IShares Core £ Corp Bond ETF (SLXX) Bid Offer Spread

Just been looking at my fixed interest portfolio this evening which has lots of retail bonds, the M&G Corporate Bond fund and SLXX. I could see that year to date the M&G fund was down about 2% but SLXX was showing a 7% decline which got me interested. It seems the latest net asset value (11 March) was £152.35 but the bid at close on 12 March was £139.4 and offer £148.95 which accounts for most of the 7% fall. I don't intend to sell, but is this common that ETFs can go to such wide spreads in a crash? It is one of ishares core funds with net assets of£1.8 billion so I had hoped there was plenty of liquidity available. Will be interested to monitor the price tomorrow . . .


  • Of course, and don't be afraid to buy more if you have spare cash, put in a bid at 140 and you might get a lucky fill from some toilet paper junkie, haha
  • Nice idea, I was wondering if there was an opportunity here. We now know the NAV last night was £149.2 and today the bid offer is £142 to £144 so I'm being offered a 4% discount without putting in a cheeky bid. Unfortunately as the index follows the largest and most liquid corporate bonds, these are the ones institutions will get rid of first so who knows where it could end up. What looked like an easy way to track a bond index is getting a lot more complex.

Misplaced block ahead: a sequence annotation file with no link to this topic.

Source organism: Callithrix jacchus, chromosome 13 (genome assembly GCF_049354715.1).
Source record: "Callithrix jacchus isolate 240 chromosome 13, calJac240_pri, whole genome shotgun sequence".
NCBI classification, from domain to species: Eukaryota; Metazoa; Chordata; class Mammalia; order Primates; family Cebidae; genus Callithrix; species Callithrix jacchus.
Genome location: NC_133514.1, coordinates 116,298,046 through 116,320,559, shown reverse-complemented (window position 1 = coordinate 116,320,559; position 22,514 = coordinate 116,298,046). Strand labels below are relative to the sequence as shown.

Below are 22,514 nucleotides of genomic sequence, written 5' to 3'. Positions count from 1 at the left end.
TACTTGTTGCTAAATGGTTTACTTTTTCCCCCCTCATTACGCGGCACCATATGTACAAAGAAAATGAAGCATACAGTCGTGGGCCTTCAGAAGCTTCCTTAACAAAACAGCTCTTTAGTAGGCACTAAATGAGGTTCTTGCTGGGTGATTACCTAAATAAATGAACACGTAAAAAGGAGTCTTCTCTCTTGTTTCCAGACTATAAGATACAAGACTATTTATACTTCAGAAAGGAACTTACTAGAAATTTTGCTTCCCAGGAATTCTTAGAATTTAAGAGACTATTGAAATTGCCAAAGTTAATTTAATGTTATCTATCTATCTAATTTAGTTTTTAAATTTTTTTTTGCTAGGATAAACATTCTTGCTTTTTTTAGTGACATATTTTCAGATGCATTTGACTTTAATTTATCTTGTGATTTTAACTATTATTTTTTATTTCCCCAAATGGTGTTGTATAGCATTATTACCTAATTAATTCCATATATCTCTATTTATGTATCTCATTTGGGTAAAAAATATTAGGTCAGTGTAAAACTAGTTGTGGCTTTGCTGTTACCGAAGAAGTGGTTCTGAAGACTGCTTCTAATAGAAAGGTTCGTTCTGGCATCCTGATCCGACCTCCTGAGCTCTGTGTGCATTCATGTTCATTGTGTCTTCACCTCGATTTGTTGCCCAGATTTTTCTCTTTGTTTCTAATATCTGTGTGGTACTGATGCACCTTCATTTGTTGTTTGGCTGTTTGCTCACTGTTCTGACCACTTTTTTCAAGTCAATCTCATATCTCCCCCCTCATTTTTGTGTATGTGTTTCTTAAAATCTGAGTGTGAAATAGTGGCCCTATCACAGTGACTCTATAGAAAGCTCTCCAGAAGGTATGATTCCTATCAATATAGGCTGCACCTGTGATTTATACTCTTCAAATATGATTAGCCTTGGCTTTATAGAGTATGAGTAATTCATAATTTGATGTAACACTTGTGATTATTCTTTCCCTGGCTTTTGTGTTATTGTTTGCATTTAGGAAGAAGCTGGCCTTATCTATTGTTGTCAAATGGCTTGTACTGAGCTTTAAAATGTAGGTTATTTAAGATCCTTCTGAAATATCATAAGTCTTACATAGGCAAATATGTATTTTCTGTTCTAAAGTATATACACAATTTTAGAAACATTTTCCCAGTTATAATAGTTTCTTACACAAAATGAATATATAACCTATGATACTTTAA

• Bond Indices are harder to track because of all the regular maturing securities, though they are very easy to outperform by active managers, counterintuitive to what we see in equity benchmarks vs active equity managers, i haven't quite figured out this one yet

    Yes, in the broad based sell-off, you'll see all sorts of things sell-off, even gold counterintuitively, but not so counterintuitive given you have to sell something for your cash needs if you didn't have any spare left

    Don't be afraid to buy if you have spare cash, this is the most brutal move since lehman, three weeks following that we had 33% drawdown and now we have almost matched it, and the corona virus problem is nowhere near as bad as great financial crisis, but of course there is a counter argument -

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